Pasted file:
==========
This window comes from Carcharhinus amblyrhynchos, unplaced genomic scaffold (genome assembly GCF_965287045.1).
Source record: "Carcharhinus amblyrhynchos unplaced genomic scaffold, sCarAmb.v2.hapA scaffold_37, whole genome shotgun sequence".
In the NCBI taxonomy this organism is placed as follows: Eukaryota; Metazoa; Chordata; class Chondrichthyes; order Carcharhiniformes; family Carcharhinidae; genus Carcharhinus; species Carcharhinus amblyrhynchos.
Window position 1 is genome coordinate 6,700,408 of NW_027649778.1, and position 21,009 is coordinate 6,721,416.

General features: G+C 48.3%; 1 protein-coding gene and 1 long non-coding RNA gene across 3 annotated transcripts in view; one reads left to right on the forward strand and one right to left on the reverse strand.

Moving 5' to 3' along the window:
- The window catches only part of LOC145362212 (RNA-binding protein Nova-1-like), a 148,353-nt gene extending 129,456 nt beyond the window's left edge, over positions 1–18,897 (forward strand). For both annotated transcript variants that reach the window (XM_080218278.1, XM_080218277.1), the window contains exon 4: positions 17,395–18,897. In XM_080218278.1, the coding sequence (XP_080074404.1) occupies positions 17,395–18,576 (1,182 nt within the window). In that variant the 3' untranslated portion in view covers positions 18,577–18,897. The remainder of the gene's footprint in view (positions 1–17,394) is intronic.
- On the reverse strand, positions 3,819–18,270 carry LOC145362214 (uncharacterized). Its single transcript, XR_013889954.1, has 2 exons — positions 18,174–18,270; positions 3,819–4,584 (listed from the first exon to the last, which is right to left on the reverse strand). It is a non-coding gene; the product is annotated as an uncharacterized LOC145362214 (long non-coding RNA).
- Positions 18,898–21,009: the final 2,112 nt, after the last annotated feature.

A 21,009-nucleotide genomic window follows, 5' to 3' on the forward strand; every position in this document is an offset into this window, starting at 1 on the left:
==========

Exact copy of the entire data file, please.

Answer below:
This window comes from Carcharhinus amblyrhynchos, unplaced genomic scaffold (genome assembly GCF_965287045.1).
Source record: "Carcharhinus amblyrhynchos unplaced genomic scaffold, sCarAmb.v2.hapA scaffold_37, whole genome shotgun sequence".
In the NCBI taxonomy this organism is placed as follows: Eukaryota; Metazoa; Chordata; class Chondrichthyes; order Carcharhiniformes; family Carcharhinidae; genus Carcharhinus; species Carcharhinus amblyrhynchos.
Window position 1 is genome coordinate 6,700,408 of NW_027649778.1, and position 21,009 is coordinate 6,721,416.

General features: G+C 48.3%; 1 protein-coding gene and 1 long non-coding RNA gene across 3 annotated transcripts in view; one reads left to right on the forward strand and one right to left on the reverse strand.

Moving 5' to 3' along the window:
- The window catches only part of LOC145362212 (RNA-binding protein Nova-1-like), a 148,353-nt gene extending 129,456 nt beyond the window's left edge, over positions 1–18,897 (forward strand). For both annotated transcript variants that reach the window (XM_080218278.1, XM_080218277.1), the window contains exon 4: positions 17,395–18,897. In XM_080218278.1, the coding sequence (XP_080074404.1) occupies positions 17,395–18,576 (1,182 nt within the window). In that variant the 3' untranslated portion in view covers positions 18,577–18,897. The remainder of the gene's footprint in view (positions 1–17,394) is intronic.
- On the reverse strand, positions 3,819–18,270 carry LOC145362214 (uncharacterized). Its single transcript, XR_013889954.1, has 2 exons — positions 18,174–18,270; positions 3,819–4,584 (listed from the first exon to the last, which is right to left on the reverse strand). It is a non-coding gene; the product is annotated as an uncharacterized LOC145362214 (long non-coding RNA).
- Positions 18,898–21,009: the final 2,112 nt, after the last annotated feature.

A 21,009-nucleotide genomic window follows, 5' to 3' on the forward strand; every position in this document is an offset into this window, starting at 1 on the left: